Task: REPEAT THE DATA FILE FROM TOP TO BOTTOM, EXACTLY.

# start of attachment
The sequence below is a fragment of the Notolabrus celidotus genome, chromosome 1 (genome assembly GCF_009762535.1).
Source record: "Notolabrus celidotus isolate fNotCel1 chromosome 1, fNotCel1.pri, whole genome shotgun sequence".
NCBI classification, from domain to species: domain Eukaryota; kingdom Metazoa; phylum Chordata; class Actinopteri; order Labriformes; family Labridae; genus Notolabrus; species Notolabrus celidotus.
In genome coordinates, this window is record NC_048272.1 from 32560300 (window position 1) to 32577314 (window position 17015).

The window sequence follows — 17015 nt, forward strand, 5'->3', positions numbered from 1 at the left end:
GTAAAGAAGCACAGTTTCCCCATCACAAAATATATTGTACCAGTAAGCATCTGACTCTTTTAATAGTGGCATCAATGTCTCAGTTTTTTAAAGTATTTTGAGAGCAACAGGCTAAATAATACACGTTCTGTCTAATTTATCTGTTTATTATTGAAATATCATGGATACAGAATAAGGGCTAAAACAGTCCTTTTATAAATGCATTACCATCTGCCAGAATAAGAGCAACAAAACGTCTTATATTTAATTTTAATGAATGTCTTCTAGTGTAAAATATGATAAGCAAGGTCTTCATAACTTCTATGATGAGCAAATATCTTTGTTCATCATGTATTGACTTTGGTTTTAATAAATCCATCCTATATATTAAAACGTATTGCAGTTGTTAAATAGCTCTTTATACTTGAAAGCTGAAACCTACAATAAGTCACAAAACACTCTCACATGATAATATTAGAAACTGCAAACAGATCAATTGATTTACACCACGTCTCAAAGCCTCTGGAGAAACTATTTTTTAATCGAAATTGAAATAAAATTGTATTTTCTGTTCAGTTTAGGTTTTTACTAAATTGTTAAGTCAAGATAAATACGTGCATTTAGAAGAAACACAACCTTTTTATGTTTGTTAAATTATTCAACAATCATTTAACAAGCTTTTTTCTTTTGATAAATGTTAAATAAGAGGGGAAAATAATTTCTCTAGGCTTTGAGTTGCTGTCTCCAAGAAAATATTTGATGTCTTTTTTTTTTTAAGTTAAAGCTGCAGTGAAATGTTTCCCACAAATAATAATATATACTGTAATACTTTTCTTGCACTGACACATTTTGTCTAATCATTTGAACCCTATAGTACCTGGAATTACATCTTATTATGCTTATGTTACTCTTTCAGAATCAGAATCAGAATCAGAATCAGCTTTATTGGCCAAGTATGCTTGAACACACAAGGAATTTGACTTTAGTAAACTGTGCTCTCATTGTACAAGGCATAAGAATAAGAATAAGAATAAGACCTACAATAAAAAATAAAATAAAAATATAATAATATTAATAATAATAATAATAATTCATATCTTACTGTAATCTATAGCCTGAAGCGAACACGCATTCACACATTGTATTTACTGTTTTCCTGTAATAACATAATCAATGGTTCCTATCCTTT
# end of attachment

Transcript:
The sequence below is a fragment of the Notolabrus celidotus genome, chromosome 1 (genome assembly GCF_009762535.1).
Source record: "Notolabrus celidotus isolate fNotCel1 chromosome 1, fNotCel1.pri, whole genome shotgun sequence".
NCBI classification, from domain to species: domain Eukaryota; kingdom Metazoa; phylum Chordata; class Actinopteri; order Labriformes; family Labridae; genus Notolabrus; species Notolabrus celidotus.
In genome coordinates, this window is record NC_048272.1 from 32560300 (window position 1) to 32577314 (window position 17015).

The window sequence follows — 17015 nt, forward strand, 5'->3', positions numbered from 1 at the left end:
GTAAAGAAGCACAGTTTCCCCATCACAAAATATATTGTACCAGTAAGCATCTGACTCTTTTAATAGTGGCATCAATGTCTCAGTTTTTTAAAGTATTTTGAGAGCAACAGGCTAAATAATACACGTTCTGTCTAATTTATCTGTTTATTATTGAAATATCATGGATACAGAATAAGGGCTAAAACAGTCCTTTTATAAATGCATTACCATCTGCCAGAATAAGAGCAACAAAACGTCTTATATTTAATTTTAATGAATGTCTTCTAGTGTAAAATATGATAAGCAAGGTCTTCATAACTTCTATGATGAGCAAATATCTTTGTTCATCATGTATTGACTTTGGTTTTAATAAATCCATCCTATATATTAAAACGTATTGCAGTTGTTAAATAGCTCTTTATACTTGAAAGCTGAAACCTACAATAAGTCACAAAACACTCTCACATGATAATATTAGAAACTGCAAACAGATCAATTGATTTACACCACGTCTCAAAGCCTCTGGAGAAACTATTTTTTAATCGAAATTGAAATAAAATTGTATTTTCTGTTCAGTTTAGGTTTTTACTAAATTGTTAAGTCAAGATAAATACGTGCATTTAGAAGAAACACAACCTTTTTATGTTTGTTAAATTATTCAACAATCATTTAACAAGCTTTTTTCTTTTGATAAATGTTAAATAAGAGGGGAAAATAATTTCTCTAGGCTTTGAGTTGCTGTCTCCAAGAAAATATTTGATGTCTTTTTTTTTTTAAGTTAAAGCTGCAGTGAAATGTTTCCCACAAATAATAATATATACTGTAATACTTTTCTTGCACTGACACATTTTGTCTAATCATTTGAACCCTATAGTACCTGGAATTACATCTTATTATGCTTATGTTACTCTTTCAGAATCAGAATCAGAATCAGAATCAGCTTTATTGGCCAAGTATGCTTGAACACACAAGGAATTTGACTTTAGTAAACTGTGCTCTCATTGTACAAGGCATAAGAATAAGAATAAGAATAAGACCTACAATAAAAAATAAAATAAAAATATAATAATATTAATAATAATAATAATAATTCATATCTTACTGTAATCTATAGCCTGAAGCGAACACGCATTCACACATTGTATTTACTGTTTTCCTGTAATAACATAATCAATGGTTCCTATCCTTT